The best way to choose a pipe is to browse. There are pipes of all sizes and varieties to please all types of personalities. Jon’s carries a supply from the tiniest clay pipes to rather curious-looking, hand-carved pipes made from a mineral called meerschaum. They all lie within old wooden and glass cases that lend the air of an antique shop to the place. You want a pipe that’s easy to care for and serviceable. Something relatively light for its size. The wood should be of tight grain, with no bald spots. And, of course, it should be one that suits you. A 6-foot-tall man smoking a tiny pipe would look ridiculous. Bent pipes tend to be larger. They’re good for reading, writing or any hand activity because they’re tucked in and stay out of your way.
Once you’ve chosen a pipe, you face the dilemma of finding a tobacco. ‘Choosing a tobacco that you like is the hardest part. ‘It’s far more difficult than choosing a pipe,’ Davis says, displaying several varieties he carries. ‘There are virtually an infinite number of blends available; some may have six different tobaccos in them.’ You really want a good flavor that burns well. Due to additives, you can have all the flavors in the world. ‘In this soda-pop society, it isn’t surprising that essences are added to appease those sugar-sallied palates!’ Davis rumbles. ‘It’s adulteration. Sometimes syrups contribute up to one-third of the weight of the tobacco,’ he says.
‘Additives frequently lead to tongue-bite (irritation of the tongue) and can also lead to souring a pipe if you don’t clean it regularly. I’ll sell some aromatics; because there is a demand, but I’ll never recommend one.’
‘Women are the greatest perpetrators of additives,’ says Davis, waving his cigar to make the point. ‘Additives make things smell better. If a man’s wife, receptionist and secretary don’t like the aroma of his tobacco, I’d tell him to get a new wife, a new receptionist and a new secretary because they’re easier to replace than a good tobacco that you really like!’ he says with a chuckle.
Manufacturers do push smoking tobaccos at different times of the day, and some of their reasoning is valid. ‘A heavy tobacco can be really over-powering in the morning, or even at mid-day. But in the evening, and with a good cognac, it’s fine,’ Davis says. ‘A lot of it’s just advertising flack for increased consumption, though.’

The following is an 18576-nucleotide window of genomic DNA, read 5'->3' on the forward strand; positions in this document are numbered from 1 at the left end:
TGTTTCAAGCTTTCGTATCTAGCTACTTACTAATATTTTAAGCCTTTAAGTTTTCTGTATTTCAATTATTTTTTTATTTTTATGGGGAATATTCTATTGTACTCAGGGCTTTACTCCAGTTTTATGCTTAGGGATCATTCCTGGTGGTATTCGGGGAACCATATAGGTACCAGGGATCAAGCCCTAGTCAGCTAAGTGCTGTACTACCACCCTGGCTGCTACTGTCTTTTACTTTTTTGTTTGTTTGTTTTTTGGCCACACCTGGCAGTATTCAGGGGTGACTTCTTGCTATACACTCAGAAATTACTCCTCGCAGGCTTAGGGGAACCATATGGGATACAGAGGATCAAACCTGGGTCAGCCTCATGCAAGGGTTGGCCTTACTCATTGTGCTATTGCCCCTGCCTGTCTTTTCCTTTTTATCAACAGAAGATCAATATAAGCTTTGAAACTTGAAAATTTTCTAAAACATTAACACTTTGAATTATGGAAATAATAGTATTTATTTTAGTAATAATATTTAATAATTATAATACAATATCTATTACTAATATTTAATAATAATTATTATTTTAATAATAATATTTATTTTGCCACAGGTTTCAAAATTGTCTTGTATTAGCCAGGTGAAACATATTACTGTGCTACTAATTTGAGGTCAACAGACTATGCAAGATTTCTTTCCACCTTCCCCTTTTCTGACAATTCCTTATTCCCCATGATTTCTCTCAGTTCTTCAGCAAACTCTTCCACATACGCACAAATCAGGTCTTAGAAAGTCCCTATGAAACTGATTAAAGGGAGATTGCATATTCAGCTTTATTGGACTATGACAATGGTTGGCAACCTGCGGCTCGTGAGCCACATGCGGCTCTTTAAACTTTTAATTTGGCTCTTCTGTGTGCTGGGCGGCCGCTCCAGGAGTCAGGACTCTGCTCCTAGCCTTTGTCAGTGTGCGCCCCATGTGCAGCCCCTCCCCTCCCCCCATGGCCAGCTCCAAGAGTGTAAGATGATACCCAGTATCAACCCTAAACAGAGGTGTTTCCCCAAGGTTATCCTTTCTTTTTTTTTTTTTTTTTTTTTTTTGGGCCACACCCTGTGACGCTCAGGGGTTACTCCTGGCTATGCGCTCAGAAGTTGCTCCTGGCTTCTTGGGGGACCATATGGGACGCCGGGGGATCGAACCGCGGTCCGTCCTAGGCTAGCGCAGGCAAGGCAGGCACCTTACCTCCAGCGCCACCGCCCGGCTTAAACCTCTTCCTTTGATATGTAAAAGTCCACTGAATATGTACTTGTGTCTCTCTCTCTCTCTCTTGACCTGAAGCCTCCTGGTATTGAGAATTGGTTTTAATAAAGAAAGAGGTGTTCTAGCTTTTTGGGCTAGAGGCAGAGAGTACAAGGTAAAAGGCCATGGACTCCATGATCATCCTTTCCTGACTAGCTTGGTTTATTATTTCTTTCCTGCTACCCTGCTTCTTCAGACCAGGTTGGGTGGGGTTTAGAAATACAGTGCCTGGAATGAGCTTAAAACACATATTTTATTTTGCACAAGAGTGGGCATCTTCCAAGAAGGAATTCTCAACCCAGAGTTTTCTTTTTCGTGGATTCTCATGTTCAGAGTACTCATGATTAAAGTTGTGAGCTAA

Pipe smoking is the cheapest way to smoke once you’ve made the initial investment;’ Davis says. Pipe smokers smoke for the taste and for the enjoyment. Most cigarette smokers are too nervous to pick up the habit.’ They can’t take the time to smoke a pipe.’
Way, way back before Larry Gosser’s Charles Peterson Pete Geek T-Shirt . . .
way back before Gary Hamilton’s SPD Tamper Event . . .
and even before the Pete Geek Zippo Lighter Event—
before Christmas 2022, as a matter of fact—
Brian and I were chatting back and forth and he suggested a CPG poster. Something to hang up in the garage, shop, man cave, smoking lounge, bomb shelter, Dookie room, wherever. We went back and forth with some of my ideas and he said, ‘Mark, those stink, why don’t you just leave it to me?’ and he was right. They did stink. And of course, he came up with a good one. Then he refined it and refined it and refined it some more. Then all sorts of Pete Gear began shooting up like dandelions through concrete and we kept having to postpone it. Today, however, we postpone no longer. Today is the day!
The CERTIFIED PETE GEEK poster will be printed on high-quality 16 x 20 poster paper, rolled and placed into a clear plastic sleeve, then into a cardboard mailing tube. Cost in the US, including shipping, $25. International orders, including FedEx International Connect Shipping (no more loser government postal services, thank you very much), $45.
We need a minimum of 20 orders.
—If you want one, fill out the GOOGLE FORM HERE.
This will be the last CPG Event
until the 2023 PPN Pipe,
already scheduled for the faithful by K&P for this fall.
LARRY GOSSER ORDERED T-SHIRTS FOR ALL WHO REQUESTED THEM ON FRIDAY, 3/24/2023. If you want one, it’s not too late. Mail him direct at firstname.lastname@example.org before Tuesday, 3/28.
*Bernadette O’Neill was the design manager (for lack of a better word) that Tom Palmer hired not long after he acquired the company. It was in great part her vision and agenda that would successfully relaunch K&P in the 1990s. You can read about her work on the Great Explorers collection, the historical background of the set, as well as her designs for the individual pipes in Post #107.